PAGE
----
About Alex Speed (he/him/his)
Assistant Professor, Dalhousie University
|I always wear safety glasses now! Not in 1992.|
I started as an assistant professor at Dalhousie University in July 2015. I was born and raised in Liverpool Nova Scotia, which is a small town approximately 110 km southwest of Halifax. I was educated in the public school system of Liverpool, and I have been broadly interested in the sciences for as long as I can remember. I focused on chemistry when I had to specialize as an undergraduate, earning my BSc at Dalhousie University in 2006. Despite my current interest in main group catalysis and methods development, almost the entirety of my training from undergraduate through to PDF was conducted in total synthesis. I was introduced to research, mechanistic thought, and organic chemistry in summer research with Prof. James A. Pincock in 2003, preparing indenyl acetates for photochemical studies. I conducted an honours project and two summers of research with Prof. D. Jean Burnell, learning synthetic technique by helping a graduate student Craig Stamp scale up intermediates for the synthesis of fredericamycin A, then conducting my own projects, first using a carbohydrate derivative as a chiral controller, and then catching the organometallic bug by investigating the diastereoselectivity of cross-metathesis dimerizations of chiral but racemic substrates.
My undergraduate studies were followed by PhD studies at Harvard University, in Cambridge Massachusetts, which is 550 km southwest of Liverpool NS. After a year in the group of Prof. Tobias Ritter working with low-valent iron complexes, I completed my PhD in the group of Prof. David A. Evans, graduating in 2012. During my time in the Evans group, I completed a synthesis of peloruside A, and synthesized a compound en-route to spiro-prorocentrimine containing all 16 stereocentres, solving a complex stereochemical problem in a Diels-Alder reaction on the way. I had a lot of latitude in applying my interest in organometallic chemistry to this synthesis. Working on spiro-prorocentrimine also introduced me to imines, and homogenous hydrogenation of alkenes employing rhodium and iridium catalysis. As you might be able to tell from the structure of the frontier intermediate, an olefin metathesis to close the 23 membered ring was not successful for conformational reasons that we did not predict at the beginning of the project.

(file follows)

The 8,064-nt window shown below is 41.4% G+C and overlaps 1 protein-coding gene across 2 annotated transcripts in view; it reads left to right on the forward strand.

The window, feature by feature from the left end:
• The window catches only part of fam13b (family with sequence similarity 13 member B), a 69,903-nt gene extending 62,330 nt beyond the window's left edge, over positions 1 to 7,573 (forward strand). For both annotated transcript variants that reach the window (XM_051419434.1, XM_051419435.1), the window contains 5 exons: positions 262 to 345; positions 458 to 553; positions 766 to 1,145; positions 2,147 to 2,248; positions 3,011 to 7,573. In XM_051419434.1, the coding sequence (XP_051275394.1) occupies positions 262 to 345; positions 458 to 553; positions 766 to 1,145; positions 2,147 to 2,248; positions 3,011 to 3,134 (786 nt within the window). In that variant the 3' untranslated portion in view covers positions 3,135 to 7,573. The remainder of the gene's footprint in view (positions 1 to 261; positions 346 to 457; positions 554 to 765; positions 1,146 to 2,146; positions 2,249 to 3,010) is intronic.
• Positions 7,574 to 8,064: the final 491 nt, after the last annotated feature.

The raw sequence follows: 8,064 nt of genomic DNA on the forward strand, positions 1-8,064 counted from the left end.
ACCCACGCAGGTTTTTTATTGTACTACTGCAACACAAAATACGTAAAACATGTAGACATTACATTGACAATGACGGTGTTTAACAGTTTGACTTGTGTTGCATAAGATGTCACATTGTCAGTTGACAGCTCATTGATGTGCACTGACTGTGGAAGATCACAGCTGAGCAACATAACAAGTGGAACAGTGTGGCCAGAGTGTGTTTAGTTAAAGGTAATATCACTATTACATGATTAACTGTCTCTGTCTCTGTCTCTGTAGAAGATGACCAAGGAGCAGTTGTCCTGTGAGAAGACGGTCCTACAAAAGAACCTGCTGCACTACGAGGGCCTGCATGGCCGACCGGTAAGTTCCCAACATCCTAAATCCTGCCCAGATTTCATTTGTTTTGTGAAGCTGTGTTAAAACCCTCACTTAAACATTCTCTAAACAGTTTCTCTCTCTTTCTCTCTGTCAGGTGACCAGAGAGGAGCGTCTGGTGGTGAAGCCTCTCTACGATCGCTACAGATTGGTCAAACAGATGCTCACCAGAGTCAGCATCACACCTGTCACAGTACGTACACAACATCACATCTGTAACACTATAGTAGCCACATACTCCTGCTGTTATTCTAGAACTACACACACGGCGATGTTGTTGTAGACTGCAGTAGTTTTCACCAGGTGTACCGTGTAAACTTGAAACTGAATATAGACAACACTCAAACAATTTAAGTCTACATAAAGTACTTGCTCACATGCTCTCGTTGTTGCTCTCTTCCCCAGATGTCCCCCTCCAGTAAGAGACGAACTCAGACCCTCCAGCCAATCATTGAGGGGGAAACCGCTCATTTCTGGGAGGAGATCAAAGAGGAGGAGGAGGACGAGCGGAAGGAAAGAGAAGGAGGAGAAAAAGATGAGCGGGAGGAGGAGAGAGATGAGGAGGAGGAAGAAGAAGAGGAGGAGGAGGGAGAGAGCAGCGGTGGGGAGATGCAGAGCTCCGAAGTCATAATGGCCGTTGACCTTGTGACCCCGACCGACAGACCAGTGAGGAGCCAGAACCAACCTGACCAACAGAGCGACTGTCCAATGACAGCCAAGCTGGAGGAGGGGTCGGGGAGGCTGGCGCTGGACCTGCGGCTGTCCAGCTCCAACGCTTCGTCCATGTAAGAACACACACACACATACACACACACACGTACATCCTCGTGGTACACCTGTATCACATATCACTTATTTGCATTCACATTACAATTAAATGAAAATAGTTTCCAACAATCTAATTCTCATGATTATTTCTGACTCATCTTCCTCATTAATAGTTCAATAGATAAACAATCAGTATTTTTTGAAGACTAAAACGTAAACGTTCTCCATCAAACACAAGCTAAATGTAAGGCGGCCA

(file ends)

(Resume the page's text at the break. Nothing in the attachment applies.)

After graduating from Harvard, I made my smallest move yet, travelling 7 km southwest to Boston College where I worked for Prof. Amir Hoveyda to expand my exposure to methods development, catalyst design, and learn about the intricacies of Z selective olefin metathesis. During my time in the Hoveyda group, I was finally able to complete a total synthesis using olefin metathesis. I completed a synthesis of disorazole C1, working with molybdenum-based olefin metathesis catalysts to synthesize an advanced intermediate for a challenging Suzuki dimerization. I also learned how to disassemble, reassemble, and maintain a glovebox, which proved vital in my subsequent career!
After 9 years in the Boston area, I was very fortunate to have the opportunity to return to Nova Scotia, and Dalhousie University. Departing from my background in total synthesis and organometallic catalysis, I established a research program in main-group catalysis, and am happy to be able to conduct research and teaching in the Chemistry department with many talented students, colleagues, and collaborators. When I'm not in the lab, you might find me pursuing my passions for history, horticulture, camping, hiking, or enjoying Nova Scotia's excellent seafood offerings. I enjoy sleeping outside in temperatures far below what most people would find palatable.
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